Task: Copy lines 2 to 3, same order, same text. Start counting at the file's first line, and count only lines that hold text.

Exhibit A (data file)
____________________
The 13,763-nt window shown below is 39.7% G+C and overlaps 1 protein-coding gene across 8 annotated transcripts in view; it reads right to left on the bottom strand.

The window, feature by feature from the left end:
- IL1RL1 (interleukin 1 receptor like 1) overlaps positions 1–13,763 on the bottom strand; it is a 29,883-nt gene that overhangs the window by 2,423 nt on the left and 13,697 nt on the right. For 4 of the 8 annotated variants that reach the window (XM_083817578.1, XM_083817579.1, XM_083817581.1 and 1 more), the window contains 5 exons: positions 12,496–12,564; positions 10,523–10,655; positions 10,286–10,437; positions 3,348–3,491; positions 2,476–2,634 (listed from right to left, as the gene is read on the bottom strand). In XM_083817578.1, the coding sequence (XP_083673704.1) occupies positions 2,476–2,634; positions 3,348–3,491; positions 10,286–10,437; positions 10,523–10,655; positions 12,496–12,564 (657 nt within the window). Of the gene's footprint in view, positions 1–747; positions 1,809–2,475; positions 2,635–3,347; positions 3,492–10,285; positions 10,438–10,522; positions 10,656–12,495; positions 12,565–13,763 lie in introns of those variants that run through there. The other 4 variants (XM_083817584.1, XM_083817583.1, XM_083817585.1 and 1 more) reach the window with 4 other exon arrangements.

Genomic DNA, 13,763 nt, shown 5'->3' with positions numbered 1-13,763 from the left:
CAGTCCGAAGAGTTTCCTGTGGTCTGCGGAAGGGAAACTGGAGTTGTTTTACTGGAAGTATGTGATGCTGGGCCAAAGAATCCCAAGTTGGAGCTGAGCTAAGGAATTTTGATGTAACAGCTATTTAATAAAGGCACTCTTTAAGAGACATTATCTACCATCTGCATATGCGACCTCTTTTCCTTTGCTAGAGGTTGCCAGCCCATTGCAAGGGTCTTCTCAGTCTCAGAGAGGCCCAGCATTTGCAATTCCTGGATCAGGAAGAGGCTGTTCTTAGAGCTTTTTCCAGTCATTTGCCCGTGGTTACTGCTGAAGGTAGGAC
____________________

The window, feature by feature from the left end:
- IL1RL1 (interleukin 1 receptor like 1) overlaps positions 1–13,763 on the bottom strand; it is a 29,883-nt gene that overhangs the window by 2,423 nt on the left and 13,697 nt on the right. For 4 of the 8 annotated variants that reach the window (XM_083817578.1, XM_083817579.1, XM_083817581.1 and 1 more), the window contains 5 exons: positions 12,496–12,564; positions 10,523–10,655; positions 10,286–10,437; positions 3,348–3,491; positions 2,476–2,634 (listed from right to left, as the gene is read on the bottom strand). In XM_083817578.1, the coding sequence (XP_083673704.1) occupies positions 2,476–2,634; positions 3,348–3,491; positions 10,286–10,437; positions 10,523–10,655; positions 12,496–12,564 (657 nt within the window). Of the gene's footprint in view, positions 1–747; positions 1,809–2,475; positions 2,635–3,347; positions 3,492–10,285; positions 10,438–10,522; positions 10,656–12,495; positions 12,565–13,763 lie in introns of those variants that run through there. The other 4 variants (XM_083817584.1, XM_083817583.1, XM_083817585.1 and 1 more) reach the window with 4 other exon arrangements.